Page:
U.S. Press Freedom Tracker

Freelance photojournalist detained, shoved while covering Echo Park protest

Incident Details

March 25, 2021

At least 17 journalists were arrested or detained in Los Angeles, California, while documenting demonstrations near Echo Park Lake on March 25, 2021, as reported to the U.S. Press Freedom Tracker, on social media and in other news outlets.

As crowds demonstrated against the city’s plan to clear a large homeless encampment, Los Angeles Police Department officers declared the gathering at the park’s northern entrance unlawful shortly after 8 p.m., the Washington Post reported.

According to the Post, before anyone could exit, a supervising officer announced that everyone was under arrest and officers surrounded the group using a police tactic called “kettling.”

Freelance photojournalist Joey Scott told the Tracker via email that he’d heard police give an order to disperse that night, telling legal observers and members of the press in particular to leave the area, but that he “stayed to do my job and document what was happening.”

Soon, though, he was trapped with protesters in the kettle. “I was shoved by a police officer who was setting up the skirmish line, pushing me back into the kettled group and not allowing me to leave,” he said.

Scott told the Tracker that he and other members of the media identified themselves as press to the police but were told that in order to leave the kettled area officers would need to speak to their supervisor, an effort that, according to Scott, “never happened.”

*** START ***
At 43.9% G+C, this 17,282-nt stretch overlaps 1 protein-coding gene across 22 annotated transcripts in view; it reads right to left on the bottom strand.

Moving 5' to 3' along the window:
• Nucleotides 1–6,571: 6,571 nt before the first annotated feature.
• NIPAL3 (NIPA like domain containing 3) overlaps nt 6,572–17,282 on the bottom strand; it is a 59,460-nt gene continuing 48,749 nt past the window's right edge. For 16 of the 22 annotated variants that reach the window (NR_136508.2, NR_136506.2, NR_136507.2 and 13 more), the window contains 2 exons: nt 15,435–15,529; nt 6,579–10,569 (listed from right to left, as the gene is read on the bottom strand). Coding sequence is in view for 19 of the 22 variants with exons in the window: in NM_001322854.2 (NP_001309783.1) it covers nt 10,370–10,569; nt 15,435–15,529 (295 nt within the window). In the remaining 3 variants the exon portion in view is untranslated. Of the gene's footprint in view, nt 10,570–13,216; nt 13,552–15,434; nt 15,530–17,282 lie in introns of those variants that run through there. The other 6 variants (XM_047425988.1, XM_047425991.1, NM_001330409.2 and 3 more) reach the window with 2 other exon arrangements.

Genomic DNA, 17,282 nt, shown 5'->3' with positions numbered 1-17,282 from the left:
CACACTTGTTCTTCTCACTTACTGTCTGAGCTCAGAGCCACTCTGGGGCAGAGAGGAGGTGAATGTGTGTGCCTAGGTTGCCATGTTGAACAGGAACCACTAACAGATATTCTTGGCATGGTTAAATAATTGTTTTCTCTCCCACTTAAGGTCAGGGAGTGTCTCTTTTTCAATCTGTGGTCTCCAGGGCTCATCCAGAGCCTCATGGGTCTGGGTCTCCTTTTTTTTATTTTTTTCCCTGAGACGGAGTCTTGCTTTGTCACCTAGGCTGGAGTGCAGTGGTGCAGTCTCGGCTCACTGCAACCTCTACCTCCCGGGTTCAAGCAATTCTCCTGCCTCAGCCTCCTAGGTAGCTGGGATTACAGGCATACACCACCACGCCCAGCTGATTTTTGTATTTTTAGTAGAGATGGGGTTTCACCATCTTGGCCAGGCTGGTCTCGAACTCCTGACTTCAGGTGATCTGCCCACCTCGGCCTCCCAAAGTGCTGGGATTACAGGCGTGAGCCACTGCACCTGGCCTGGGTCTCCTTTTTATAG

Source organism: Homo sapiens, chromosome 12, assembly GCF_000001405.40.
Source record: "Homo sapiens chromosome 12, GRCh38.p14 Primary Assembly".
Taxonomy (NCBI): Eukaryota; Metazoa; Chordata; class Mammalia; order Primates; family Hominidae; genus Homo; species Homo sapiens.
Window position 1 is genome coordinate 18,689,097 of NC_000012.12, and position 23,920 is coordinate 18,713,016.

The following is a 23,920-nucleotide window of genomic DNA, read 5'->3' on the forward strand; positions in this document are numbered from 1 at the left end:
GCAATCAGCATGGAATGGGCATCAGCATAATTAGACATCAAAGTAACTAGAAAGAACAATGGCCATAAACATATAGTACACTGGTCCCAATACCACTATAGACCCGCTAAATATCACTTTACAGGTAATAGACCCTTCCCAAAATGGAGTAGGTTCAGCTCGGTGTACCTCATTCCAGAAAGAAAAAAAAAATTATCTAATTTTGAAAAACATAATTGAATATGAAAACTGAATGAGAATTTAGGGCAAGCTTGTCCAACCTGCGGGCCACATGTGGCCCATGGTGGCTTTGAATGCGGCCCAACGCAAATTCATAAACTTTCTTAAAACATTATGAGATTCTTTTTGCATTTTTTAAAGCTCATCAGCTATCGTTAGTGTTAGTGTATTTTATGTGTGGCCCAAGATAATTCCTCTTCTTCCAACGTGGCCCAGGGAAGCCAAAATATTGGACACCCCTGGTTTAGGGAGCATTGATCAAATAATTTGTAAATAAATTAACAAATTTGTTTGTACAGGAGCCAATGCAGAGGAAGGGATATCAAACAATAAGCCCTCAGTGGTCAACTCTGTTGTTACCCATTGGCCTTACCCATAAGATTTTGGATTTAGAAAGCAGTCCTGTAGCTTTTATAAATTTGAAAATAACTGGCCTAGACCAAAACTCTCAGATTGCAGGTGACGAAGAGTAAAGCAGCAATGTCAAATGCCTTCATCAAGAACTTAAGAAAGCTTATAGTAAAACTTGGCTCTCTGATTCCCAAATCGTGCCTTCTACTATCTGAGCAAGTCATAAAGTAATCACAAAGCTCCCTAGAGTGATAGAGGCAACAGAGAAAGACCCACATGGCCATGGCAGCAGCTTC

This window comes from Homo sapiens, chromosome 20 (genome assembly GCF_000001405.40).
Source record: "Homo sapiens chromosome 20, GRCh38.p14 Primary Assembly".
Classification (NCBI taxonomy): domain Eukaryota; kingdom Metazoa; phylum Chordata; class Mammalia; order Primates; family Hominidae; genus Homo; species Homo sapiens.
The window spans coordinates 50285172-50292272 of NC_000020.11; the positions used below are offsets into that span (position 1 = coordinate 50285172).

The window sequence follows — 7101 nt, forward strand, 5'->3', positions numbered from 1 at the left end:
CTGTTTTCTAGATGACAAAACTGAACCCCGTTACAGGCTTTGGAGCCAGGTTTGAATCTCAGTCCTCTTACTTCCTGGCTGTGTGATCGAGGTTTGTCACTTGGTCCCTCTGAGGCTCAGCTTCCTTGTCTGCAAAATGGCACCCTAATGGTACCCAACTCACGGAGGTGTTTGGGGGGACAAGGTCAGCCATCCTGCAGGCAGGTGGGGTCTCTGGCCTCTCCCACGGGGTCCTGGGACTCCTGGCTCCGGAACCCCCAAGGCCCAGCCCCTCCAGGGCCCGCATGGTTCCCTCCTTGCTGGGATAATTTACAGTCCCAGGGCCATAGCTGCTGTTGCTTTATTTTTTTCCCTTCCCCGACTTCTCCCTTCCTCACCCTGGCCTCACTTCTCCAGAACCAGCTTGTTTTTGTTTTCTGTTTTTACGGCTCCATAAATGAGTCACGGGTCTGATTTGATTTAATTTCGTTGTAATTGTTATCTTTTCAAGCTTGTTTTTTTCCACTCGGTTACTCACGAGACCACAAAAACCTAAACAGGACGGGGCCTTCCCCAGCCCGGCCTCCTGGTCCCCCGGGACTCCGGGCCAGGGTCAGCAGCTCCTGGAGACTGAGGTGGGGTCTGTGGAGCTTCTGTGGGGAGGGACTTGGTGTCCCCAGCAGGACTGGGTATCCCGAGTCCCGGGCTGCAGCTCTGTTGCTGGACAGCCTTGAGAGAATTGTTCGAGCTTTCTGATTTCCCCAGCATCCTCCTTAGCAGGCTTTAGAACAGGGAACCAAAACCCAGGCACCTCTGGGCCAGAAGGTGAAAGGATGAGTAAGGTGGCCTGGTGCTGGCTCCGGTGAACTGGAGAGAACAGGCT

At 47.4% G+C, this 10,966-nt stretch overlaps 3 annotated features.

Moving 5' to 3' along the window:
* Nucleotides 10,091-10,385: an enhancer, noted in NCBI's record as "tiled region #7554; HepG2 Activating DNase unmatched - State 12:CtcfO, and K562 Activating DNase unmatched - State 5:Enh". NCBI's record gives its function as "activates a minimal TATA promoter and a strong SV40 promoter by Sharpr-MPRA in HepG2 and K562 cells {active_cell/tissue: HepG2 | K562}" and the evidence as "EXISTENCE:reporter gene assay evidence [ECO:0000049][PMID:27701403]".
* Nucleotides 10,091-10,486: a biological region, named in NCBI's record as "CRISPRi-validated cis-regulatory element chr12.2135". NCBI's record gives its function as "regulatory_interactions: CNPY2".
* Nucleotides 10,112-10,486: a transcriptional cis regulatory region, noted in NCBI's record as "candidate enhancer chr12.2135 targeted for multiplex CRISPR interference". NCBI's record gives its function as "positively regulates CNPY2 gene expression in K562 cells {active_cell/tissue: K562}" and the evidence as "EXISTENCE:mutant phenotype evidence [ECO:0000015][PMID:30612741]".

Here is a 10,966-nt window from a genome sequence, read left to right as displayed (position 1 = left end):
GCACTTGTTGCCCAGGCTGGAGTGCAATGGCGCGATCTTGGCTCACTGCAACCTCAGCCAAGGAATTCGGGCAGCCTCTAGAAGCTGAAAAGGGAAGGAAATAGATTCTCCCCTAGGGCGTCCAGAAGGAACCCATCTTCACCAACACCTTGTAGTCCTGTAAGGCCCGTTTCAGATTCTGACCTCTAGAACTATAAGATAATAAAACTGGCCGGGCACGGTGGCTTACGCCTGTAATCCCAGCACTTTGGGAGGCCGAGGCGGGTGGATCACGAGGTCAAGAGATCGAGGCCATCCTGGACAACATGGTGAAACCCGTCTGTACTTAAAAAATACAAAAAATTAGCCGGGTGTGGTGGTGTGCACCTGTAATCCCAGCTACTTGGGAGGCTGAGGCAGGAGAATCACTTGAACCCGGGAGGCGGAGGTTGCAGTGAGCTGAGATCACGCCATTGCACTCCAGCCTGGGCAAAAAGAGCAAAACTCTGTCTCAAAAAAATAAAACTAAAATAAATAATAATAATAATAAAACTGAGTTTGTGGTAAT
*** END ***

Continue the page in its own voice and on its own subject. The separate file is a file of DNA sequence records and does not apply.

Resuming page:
“We were detained for over two hours as they arrested people one by one,” Scott said. He posted multiple videos on Twitter showing police making arrests. Find all documented press freedom violations, including arrests, from the Echo Park Lake protests here.

“Police used force arresting people and pointed shotguns with bean bag rounds at members of the press and protesters,” he told the Tracker.

After roughly two hours, Scott said the press were told to show their credentials in order to leave the area. “I was told to leave the area and not to return unless I wanted to be arrested,” he said.

After being released from the area, Scott said, members of the press were not able to talk to any police officials and requests for information were ignored.

Around the time it was making arrests, LAPD issued a statement on Twitter that read, in part, “As a reminder, members of the media are also to obey the dispersal orders. Members of the media are to use the designated media viewing area.”

At around 1 a.m. on March 26, the LAPD posted another statement, specifically addressing the detainments of members of the press.

“An unlawful assembly was declared by the Incident Commander after the unlawful activity of individuals threatened the safety of the officers and all those present,” the statement read. According to the statement, police declared the gathering unlawful in part because protesters were shining strobe lights at police, which could “cause significant injury to the eyes.”

The statement said members of the press were directed to identify themselves and relocate to a media area about 350 feet away from the crowd.

The LAPD statement noted that as individual arrests were made of those inside the kettle, police officers “learned that several credentialed and non-credentialed members of the media were part of the group. Members from the Department’s Media Relations Division were summoned to assist in identifying these individuals and they were released at scene without being arrested.”

The Los Angeles Police Department, which accepts requests for comment only via email, did not respond to the Tracker’s request for further comment.

The U.S. Press Freedom Tracker catalogues press freedom violations in the United States. Email tips to [email protected].